The first biological sewage treatment plant in mainland Europe to apply the activated sludge treatment was the Essen-Rellinghausen plant where this new technology was brought to maturity by Karl Imhoff.

The Rellinghausen sewage treatment plant was built by the City of Essen in 1912 and acquired by the Ruhrverband in 1914. Water treatment in this plant which was originally designed for 22,000 inhabitants initially took place in Imhoff tanks. However, as soon as the early 1920s, their cleaning rate was no longer sufficient as the water purified in Rellinghausen was fed into the River Ruhr near the municipal water catchment area. Hence, construction of a large aeration plant started in May 1925. The new plant was designed for 45,000 inhabitants and thus had more than twice the size of the original Imhoff tank plant. In addition, due to the inflow of pit water from mining, the plant was designed to allow for a sewage flow four times bigger than was common at the time: 600 litres per capita per day. In December 1925, the first aeration plant in mainland Europe took up operation. It was shut down in 2005 after completion of the South Essen sewage treatment plant.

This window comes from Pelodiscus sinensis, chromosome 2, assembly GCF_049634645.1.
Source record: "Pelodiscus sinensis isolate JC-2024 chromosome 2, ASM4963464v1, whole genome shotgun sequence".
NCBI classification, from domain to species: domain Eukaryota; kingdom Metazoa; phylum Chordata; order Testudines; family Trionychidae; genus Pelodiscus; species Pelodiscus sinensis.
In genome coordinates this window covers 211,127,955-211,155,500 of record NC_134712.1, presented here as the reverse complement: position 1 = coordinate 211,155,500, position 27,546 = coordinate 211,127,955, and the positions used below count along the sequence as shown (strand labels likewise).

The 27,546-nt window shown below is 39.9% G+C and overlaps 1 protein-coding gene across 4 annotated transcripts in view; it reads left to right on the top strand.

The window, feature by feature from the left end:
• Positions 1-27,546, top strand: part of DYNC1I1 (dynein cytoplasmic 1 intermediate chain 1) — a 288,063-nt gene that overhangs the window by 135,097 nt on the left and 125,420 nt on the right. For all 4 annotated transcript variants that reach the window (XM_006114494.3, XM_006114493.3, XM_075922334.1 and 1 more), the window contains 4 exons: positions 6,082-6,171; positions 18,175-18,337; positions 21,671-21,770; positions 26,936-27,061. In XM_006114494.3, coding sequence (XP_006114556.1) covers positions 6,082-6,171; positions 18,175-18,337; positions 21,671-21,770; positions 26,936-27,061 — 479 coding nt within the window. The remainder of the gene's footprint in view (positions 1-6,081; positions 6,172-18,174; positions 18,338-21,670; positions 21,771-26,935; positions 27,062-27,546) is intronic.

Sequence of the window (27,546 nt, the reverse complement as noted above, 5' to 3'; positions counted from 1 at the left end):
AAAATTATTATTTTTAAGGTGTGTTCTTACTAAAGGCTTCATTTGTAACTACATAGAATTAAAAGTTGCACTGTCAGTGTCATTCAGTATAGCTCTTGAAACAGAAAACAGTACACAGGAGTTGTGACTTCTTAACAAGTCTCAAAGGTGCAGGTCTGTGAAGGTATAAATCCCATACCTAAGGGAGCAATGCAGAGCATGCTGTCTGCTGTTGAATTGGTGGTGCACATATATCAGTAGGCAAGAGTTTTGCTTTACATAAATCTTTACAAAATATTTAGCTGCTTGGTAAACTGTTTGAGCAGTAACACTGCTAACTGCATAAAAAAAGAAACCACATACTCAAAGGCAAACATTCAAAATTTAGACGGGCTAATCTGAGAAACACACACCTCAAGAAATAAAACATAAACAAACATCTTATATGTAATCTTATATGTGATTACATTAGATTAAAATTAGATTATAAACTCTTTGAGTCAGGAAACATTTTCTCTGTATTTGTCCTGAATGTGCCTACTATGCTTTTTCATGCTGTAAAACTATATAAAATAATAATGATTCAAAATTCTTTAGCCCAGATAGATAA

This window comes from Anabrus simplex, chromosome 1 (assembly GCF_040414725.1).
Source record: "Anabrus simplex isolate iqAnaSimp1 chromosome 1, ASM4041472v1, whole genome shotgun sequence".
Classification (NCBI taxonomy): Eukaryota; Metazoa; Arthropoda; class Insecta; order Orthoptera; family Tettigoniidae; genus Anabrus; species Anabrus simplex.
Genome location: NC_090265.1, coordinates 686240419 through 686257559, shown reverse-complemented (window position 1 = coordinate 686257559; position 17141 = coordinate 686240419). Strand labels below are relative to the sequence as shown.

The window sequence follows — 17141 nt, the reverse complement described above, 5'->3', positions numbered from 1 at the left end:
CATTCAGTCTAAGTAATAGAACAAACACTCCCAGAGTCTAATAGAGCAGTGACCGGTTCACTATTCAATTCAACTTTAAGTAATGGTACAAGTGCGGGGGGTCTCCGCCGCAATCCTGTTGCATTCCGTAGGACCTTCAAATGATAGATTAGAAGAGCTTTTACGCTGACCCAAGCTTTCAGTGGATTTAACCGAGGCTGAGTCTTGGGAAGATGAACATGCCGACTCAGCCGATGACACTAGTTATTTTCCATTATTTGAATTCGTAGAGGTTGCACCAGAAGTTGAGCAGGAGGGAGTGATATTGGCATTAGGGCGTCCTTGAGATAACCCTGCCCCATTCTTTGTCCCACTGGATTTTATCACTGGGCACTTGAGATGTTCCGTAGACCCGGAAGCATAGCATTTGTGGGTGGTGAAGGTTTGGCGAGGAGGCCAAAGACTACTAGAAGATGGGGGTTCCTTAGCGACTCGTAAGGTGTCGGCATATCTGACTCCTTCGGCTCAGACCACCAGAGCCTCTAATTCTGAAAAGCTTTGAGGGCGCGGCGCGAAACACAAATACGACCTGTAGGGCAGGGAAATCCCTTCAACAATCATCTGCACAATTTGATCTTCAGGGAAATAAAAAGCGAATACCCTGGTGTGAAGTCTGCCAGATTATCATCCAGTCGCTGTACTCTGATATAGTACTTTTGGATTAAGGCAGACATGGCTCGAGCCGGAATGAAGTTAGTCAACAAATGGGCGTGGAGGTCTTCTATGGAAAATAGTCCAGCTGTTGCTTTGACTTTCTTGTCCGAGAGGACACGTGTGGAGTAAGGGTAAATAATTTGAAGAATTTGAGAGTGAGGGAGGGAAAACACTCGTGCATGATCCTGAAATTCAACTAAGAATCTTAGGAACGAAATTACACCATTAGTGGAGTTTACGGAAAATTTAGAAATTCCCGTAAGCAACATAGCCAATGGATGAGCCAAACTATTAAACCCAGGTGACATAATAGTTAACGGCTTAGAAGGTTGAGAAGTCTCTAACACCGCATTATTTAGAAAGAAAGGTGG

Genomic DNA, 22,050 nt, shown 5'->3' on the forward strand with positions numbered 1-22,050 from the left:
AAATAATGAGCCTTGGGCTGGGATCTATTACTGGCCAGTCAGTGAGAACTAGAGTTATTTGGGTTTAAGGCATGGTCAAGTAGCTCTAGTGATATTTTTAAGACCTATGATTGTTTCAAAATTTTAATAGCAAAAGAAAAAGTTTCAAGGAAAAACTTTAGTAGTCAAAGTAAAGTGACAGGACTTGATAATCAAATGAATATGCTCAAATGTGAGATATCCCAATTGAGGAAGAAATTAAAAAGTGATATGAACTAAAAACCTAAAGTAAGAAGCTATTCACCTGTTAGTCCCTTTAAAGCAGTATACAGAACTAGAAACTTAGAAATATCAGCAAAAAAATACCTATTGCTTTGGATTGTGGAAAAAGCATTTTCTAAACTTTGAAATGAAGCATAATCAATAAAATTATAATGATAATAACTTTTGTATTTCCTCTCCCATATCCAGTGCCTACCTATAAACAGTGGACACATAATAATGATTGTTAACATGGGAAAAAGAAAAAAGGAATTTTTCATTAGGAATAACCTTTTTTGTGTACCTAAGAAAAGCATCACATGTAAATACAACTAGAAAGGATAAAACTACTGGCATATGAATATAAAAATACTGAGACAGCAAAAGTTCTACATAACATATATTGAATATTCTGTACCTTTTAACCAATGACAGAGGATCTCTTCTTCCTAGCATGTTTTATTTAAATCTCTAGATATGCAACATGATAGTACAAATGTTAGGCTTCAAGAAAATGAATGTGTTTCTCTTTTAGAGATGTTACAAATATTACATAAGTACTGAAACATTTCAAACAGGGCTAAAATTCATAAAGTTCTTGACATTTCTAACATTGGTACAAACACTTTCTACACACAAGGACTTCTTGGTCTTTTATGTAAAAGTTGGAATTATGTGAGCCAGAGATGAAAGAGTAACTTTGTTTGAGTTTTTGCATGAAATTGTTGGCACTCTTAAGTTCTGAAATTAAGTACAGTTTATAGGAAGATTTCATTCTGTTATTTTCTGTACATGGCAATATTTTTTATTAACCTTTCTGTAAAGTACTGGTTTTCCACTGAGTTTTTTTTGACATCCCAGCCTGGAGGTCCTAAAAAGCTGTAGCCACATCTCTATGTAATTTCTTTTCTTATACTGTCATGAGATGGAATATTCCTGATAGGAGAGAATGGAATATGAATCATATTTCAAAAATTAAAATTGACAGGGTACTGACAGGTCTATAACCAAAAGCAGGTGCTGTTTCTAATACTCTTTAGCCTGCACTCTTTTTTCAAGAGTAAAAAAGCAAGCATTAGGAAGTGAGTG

Chemical treatment by precipitation

Chemical precipitation processes are amongst the oldest methods in sewage treatment. The first plant where waste water was purified using lime opened in Birmingham in 1872. Chemical precipitation was at its height in England, where around 200 plants were built between 1880 and 1890, and in America. In chemical precipitation, adding chemical compounds to the water causes dissolved solids to precipitate and allows them to be removed from settlement tanks along with the sludge. The most frequently used chemicals were lime, aluminium salt, and iron salt. These processes being complicated and expensive, however, they were replaced almost entirely by biological processes from 1890.

Today, chemical processes are used almost exclusively for removing phosphate compounds occurring e.g. in laundry liquids.